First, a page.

Now is the time for managers to look at new lighting fixtures that can provide quality lighting in offices or classrooms, such as new three-lamp T5 troffers and indirect fixtures. The deduction will help pay for this equipment upgrade, but the real payoff might come from improved productivity.
Managers should specify lighting products that will permanently reduce their organizations’ lighting energy costs. For example, when using new low-wattage T8 lamps — in 25, 28 or 30 watts (w) — there is nothing to prevent future relamping projects from using standard 32w lamps, eliminating the temporary savings obtained from the lamp change.
Managers in many institutional and commercial facilities are replacing high-ceiling lighting systems in warehouses, gymnasiums and elsewhere with either pulse-start MH or high-intensity fluorescent (HIF) systems. Others are converting incandescent systems to low-wattage, ceramic MH systems powered by electronic ballasts.
Managers have a range of strategies to consider when planning for upgrades of lighting systems to qualify for tax credits.
For office spaces, the 40 percent reduction required to achieve a target LPD of 0.78 w/sf and qualify for the tax deduction of $0.60 psf is straightforward. Managers can specify commonly and well-established products, including: high-lumen F32 T8 lamps; high-efficiency electronic ballasts; and high-performance fixtures, such as suspended indirect fixtures.
Classroom lighting systems also can benefit from upgrades similar to those for office spaces. Managers also might consider affordable indirect lighting systems designed for classrooms. These systems include simple controls.
For example, manufacturers have introduced integrated lighting systems designed for use in California classrooms that incorporate high-quality, direct/indirect fixtures. Some also include a whiteboard fixture and unique controls to deliver different lighting modes the classroom instructor can control. For more information on the California Energy Commission’s lighting research program, visit www.energy.ca.gov/pier/buildings/projects/500-01-041-0.html.
For high-ceiling areas, such as lobbies and atria, managers can specify many new high-wattage CFL or low-wattage ceramic MH systems to qualify for the deduction.
Managers face a challenge in selecting a lighting upgrade for warehouse spaces, which requires a 50 percent reduction — to 0.6 watts per square foot — to qualify for the deduction of $0.60 per square foot. One-for-one replacements of existing high-intensity discharge (HID) lighting systems with high-bay fluorescent systems require scrutiny, but specifiers can easily incorporate dual-switch capability into these systems, since HIF fixtures have multiple ballasts.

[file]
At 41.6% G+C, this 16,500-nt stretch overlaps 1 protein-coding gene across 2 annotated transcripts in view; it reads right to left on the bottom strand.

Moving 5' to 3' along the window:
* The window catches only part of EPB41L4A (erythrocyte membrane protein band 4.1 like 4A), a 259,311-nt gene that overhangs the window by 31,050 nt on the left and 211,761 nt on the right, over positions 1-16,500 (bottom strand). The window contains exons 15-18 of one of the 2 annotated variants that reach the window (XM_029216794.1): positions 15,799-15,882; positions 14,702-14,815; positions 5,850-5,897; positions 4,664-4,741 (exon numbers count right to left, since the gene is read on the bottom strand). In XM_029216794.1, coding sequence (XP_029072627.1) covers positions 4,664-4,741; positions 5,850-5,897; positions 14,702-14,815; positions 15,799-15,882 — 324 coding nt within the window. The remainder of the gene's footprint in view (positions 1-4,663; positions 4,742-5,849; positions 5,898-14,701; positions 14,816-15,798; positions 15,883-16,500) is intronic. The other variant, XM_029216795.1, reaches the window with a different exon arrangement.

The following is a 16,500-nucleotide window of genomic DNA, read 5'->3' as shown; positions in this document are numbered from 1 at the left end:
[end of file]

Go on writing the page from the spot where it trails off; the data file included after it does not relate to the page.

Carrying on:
For example, a 400-w standard MH system mounted on 20-foot centers meets the ASHRAE 90.1-2001 standard of 1.2 w/sf, calculating to 1.15 w/sf, and replacement with either six-lamp T8 fixtures at 0.56 w/sf or four-lamp T5 HO fixtures at 0.59 w/sf will qualify for the deduction.
To qualify for the deduction, the system must have an LPD that calculates to 0.6 w/sf. Replacement with either six-lamp T8 or four-lamp T5 HO high-intensity fixtures (HIF) will qualify the project. But for 400-w standard MH systems mounted on shorter centers, managers will need to specify a new layout or a mix of four- and six-lamp fixtures to meet the requirement.
Finally, high-pressure sodium (HPS) systems mounted on 25-foot centers can meet the requirement with six-lamp T5 HO fixtures. But HPS systems on 20-foot centers with six-lamp T5 HO replacements calculate to 0.90 w/sf and would not qualify.
With the arrival of EPAct05, the time is right for managers to investigate upgrades of facility lighting systems to obtain the benefits of tax deductions, energy cost savings, and potential productivity improvements.
John L. Fetters, CEM, CLEP is principal of Effective Lighting Solutions Inc. in Columbus, Ohio.
The way the Energy Policy Act of 2005 is written, the lighting power density (LPD) for existing systems does not matter. What matters is how much the LPD can be reduced compared to ASHRAE 90.1 2001. This table shows examples of eligible tax deductions per square foot (psf) for reductions below the LPD standards of ASHRAE 90.1-2001 for three of the many types of qualifying spaces — offices, classrooms and ware-houses. The values shown in watts per square foot (w/sf) are the power-density targets projects must meet to obtain each level of tax credit. Interpolation is allowed up to 40 percent for all but warehouse lighting systems. In these cases, the LPD must be 50 percent lower than the minimum requirements of 90.1-2001 to claim a tax deduction.
— John L. Fetters